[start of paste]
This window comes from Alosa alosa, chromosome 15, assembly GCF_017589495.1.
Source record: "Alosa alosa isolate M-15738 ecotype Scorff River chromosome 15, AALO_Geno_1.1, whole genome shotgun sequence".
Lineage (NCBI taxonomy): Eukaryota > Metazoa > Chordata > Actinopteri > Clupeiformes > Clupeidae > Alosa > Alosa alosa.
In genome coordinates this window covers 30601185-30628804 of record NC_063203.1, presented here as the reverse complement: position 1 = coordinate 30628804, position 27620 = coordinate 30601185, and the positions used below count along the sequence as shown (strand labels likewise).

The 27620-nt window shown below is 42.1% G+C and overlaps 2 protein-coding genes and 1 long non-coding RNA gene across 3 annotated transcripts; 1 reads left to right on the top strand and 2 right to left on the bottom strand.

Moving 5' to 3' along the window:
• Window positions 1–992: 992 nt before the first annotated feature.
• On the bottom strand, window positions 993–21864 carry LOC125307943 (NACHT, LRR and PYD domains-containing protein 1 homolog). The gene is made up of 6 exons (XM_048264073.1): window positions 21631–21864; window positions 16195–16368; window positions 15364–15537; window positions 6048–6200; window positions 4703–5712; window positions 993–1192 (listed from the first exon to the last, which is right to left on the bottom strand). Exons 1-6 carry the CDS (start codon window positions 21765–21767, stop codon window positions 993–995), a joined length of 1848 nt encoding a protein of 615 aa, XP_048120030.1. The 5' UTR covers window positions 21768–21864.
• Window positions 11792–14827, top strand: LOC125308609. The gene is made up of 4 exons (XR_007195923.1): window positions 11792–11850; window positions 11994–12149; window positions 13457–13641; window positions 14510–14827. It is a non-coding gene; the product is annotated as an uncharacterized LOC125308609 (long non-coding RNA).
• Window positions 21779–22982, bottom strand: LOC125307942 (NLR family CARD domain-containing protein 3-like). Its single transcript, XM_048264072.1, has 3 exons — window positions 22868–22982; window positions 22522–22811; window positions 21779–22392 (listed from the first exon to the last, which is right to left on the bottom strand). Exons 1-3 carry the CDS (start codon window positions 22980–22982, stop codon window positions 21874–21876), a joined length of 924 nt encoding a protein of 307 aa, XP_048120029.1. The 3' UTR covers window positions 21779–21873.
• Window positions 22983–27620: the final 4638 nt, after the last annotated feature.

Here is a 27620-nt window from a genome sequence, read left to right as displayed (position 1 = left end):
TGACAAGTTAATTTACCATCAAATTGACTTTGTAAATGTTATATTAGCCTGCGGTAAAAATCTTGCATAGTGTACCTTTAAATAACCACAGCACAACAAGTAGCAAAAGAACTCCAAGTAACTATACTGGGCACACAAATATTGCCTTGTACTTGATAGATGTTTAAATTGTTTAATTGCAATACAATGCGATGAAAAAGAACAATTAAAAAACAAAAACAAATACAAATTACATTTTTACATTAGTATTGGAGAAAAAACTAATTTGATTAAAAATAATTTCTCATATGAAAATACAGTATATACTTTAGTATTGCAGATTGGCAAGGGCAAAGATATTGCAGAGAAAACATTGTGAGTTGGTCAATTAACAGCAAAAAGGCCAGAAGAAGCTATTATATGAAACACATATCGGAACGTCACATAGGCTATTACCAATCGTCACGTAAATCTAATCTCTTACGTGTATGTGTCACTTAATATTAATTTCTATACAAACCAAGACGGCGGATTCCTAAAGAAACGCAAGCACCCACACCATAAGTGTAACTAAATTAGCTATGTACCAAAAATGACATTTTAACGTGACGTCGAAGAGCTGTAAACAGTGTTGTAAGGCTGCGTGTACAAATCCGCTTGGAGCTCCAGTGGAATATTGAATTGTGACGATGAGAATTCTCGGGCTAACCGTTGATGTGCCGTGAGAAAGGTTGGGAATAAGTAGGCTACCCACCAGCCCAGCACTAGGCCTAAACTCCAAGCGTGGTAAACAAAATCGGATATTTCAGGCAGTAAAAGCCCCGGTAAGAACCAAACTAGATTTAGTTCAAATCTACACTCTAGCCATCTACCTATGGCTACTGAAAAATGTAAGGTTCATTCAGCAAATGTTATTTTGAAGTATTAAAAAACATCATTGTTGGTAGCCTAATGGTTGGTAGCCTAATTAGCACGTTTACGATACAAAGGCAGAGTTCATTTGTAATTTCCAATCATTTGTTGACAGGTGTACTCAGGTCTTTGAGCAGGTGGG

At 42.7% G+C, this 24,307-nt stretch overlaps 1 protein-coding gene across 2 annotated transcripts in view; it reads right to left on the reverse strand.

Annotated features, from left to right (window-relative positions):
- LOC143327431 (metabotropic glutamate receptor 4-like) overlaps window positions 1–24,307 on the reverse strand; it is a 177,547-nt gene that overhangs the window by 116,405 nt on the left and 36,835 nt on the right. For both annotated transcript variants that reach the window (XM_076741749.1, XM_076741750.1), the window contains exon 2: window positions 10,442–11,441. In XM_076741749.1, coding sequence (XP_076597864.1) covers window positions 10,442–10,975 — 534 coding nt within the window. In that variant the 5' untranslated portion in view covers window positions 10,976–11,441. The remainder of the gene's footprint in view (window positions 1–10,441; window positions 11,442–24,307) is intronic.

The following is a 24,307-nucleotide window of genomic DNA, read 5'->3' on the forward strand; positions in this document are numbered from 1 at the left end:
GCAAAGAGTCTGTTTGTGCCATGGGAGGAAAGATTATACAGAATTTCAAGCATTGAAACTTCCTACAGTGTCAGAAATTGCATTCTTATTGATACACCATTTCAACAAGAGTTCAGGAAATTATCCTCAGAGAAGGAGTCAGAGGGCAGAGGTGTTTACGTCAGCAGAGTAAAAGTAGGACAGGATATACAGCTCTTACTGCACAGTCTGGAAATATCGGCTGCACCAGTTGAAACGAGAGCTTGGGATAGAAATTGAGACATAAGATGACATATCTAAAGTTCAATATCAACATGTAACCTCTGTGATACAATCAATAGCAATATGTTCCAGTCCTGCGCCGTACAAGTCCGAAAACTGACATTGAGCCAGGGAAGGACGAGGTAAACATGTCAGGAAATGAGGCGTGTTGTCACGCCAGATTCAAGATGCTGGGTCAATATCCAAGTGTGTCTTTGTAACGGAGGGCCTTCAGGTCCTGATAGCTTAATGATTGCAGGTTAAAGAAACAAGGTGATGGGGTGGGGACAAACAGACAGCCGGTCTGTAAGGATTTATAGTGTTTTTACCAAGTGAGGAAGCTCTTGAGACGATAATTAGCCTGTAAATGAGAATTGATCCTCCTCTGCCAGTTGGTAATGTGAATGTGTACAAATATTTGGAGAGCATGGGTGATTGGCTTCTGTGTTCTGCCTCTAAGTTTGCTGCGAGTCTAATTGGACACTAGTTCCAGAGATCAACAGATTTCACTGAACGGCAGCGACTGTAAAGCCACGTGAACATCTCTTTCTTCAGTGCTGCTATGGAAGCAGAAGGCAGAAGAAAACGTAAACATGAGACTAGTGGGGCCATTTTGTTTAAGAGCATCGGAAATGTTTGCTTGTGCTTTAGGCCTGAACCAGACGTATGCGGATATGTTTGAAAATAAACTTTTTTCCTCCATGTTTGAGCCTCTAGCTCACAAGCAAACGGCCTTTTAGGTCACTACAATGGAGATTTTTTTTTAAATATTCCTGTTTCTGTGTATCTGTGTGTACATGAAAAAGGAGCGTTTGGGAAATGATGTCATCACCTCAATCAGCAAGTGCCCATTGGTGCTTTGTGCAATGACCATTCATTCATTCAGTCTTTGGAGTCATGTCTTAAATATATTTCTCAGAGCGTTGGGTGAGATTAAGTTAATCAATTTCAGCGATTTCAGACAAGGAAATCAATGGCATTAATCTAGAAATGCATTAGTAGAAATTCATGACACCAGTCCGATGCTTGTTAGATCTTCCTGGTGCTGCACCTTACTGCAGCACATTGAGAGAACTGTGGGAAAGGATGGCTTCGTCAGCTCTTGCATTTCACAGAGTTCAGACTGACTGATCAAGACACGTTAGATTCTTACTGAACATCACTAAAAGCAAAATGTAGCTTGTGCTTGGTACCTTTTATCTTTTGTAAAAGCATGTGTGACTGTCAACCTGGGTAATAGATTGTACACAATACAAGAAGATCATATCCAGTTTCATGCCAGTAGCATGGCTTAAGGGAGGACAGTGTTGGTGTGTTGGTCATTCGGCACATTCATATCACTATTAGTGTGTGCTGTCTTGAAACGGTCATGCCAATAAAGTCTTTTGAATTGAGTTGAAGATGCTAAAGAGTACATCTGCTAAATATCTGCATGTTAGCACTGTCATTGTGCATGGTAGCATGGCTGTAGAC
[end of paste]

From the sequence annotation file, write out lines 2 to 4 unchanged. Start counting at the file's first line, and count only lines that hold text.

Source record: "Alosa alosa isolate M-15738 ecotype Scorff River chromosome 15, AALO_Geno_1.1, whole genome shotgun sequence".
Lineage (NCBI taxonomy): Eukaryota > Metazoa > Chordata > Actinopteri > Clupeiformes > Clupeidae > Alosa > Alosa alosa.
In genome coordinates this window covers 30601185-30628804 of record NC_063203.1, presented here as the reverse complement: position 1 = coordinate 30628804, position 27620 = coordinate 30601185, and the positions used below count along the sequence as shown (strand labels likewise).